“And He arose, and rebuked the wind, and said unto the sea, Peace, be still. And the wind ceased, and there was a great calm.” Mark 4:39 (KJV)
Storms come up lightning-fast here in the mountains.
You can be sitting here in the stillness one minute, and flurrying around closing windows and praying for safety the next.
The other day, one came up out of nowhere, with no warning.
The hail was hitting the windows with such force, it sounded like someone was pounding them with rocks.
When storms hit here, I have noticed something.
While the rest of us are fretting, rushing to look outside,
nervous and upset,
Dad Smith remains unbothered.
He sits in his favorite spot and watches as we go all to pieces.
He is quiet and steadfast and unmoved.
This World War II Veteran has seen a lot worse than any of us.
The other day, Kevin took him to the Veterans Administration Hospital for an appointment.
As Dad held to his walker, walking up the ramp, another Veteran walked up behind him.
“What were you in, World War II?” he asked.
“Yes”, Dad replied.
“Wow! I thought so.” There was deep respect in his voice.
As they reached the door, Dad said to him, “You go in first…go on around us. I’m kind of slow.”
The stranger stood still and said, “No way. You go first. You’ve earned it.”
I couldn’t agree more.
The older I get, the more I admire his strength and fortitude.
It comforts me when he is physically able to join us at the table for meals.
There is just something about him sitting there, in his rightful place,
at the head of the dining room table.
When he is too weak to make the trek from the living room, just a few steps away, it is just not the same.
Dad S. is a strong man.
Not so much physically, anymore.
He used to be.
I remember the day he could measure up to the strongest of men and work as hard as anyone I’ve ever known.
These days, he is failing…. becoming steadily more feeble.
It hurts to watch this process.
I lived through it with my own dear parents, and now I walk hand-in-hand with Kevin as he makes this same journey with his.
It is beyond difficult to watch the ones who have always taken care of you turn into the ones who need you to take care of them.
It is a downright painful process to reverse roles.
Dad’s strength isn’t so evident on the outside these days, but it shines through in his character.
The other day, when the hail was hitting the windows and everyone else was alarmed,
I looked over at him.
I needed to see his reaction.
“It’s just a storm”, he said, in his reassuring way.
There was just something about his serene demeanor that calmed me right down.
He has lived long enough to realize that storms are inevitable,
they don’t last forever,
and it is futile to waste energy on worrying about them.
I wonder just how many storms he has lived through in his 89 years?
How many times has he looked into a cloud-darkened sky and felt the wind on his face?
How many times has he survived and kept going?
Probably more times than he even remembers.
I fully realize I am one of the blessed ones.
I dearly love my in-laws, and they mean the world to me.
More than ever, now that Mom and Dad are gone, I draw from their strength, wisdom, stability, wellspring of love, and especially their old-time values.
People like them are a vanishing breed, rare and hard to find.
Everything you and I face in this life is fleeting…temporary.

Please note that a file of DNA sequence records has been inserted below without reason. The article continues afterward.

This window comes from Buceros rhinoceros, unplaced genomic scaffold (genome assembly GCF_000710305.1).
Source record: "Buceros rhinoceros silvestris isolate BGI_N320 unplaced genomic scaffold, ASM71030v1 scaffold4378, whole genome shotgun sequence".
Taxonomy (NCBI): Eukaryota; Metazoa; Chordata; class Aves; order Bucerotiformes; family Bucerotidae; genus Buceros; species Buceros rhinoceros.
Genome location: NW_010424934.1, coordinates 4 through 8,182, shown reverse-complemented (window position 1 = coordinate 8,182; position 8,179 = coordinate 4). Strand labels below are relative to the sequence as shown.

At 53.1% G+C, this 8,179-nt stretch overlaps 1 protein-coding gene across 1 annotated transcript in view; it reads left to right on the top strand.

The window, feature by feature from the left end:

As the quote says, “It didn’t come to stay, it came to pass.”
Heartache, pain, hurt, betrayal, sickness, disease, disappointment, loss, grief, sorrow, remorse….
none of it lasts forever.
Some storms of life are much more turbulent than others, but through it all, we have an Anchor.
It is the anchor that holds Dad S. fast when he hears bad news,
when a storm comes up out of nowhere,
and when he is hit with things like double pneumonia,
congestive heart failure,
He keeps pressing forward…regardless…knowing that one day he will reach his eternal home,
where there are no more tears, no more pain, and no more storms.
He’s weathered enough storms to know that he comes through his trials stronger than he went in to them.
I have to admit, each night when we tell him good-night and watch him struggle to his room, his back bent low, his steps tottery and faltering, the same dreaded question plagues my mind.
Will we get another day together?
Oh, the fragile thread of life!
So easily broken, brittle, and unpredictable.
I walked behind him tonight, telling him I loved him.
“Dad, I hope you sleep well and feel better tomorrow.”
“I love you, too, Cheryl.”
His voice broke.
Even the strongest men cry.
He knows our time together is limited and becoming more so each day.
Tonight another storm came through.
It is over now and night time has returned here in the mountains.
Two sweet boys “camp out” on a mattress in the middle of the living room floor near to where I sit on the couch.
They played hard, so they’ll sleep good tonight.
The steadiness of their breathing somehow comforts and gives me hope.
Parents are our past.
Children are our future.
How very grateful I am…in this moment…of calm and solitude, as I realize the winds and rain are gone, and peace reigns, for now.
If you are facing a turbulent time, remember this, my friend….
it’s just a storm.
Just hang on and trust and hold tight to God’s unchanging hand.
This too shall pass.
About the author
- Cheryl is a passionate disciple of Jesus Christ. She has been married to her husband for over 26 years and has one miracle son God sent after 12.5 years of infertility. You can read her devotionals at Cheryl Smith Ministries. They are always real and straight from the heart.
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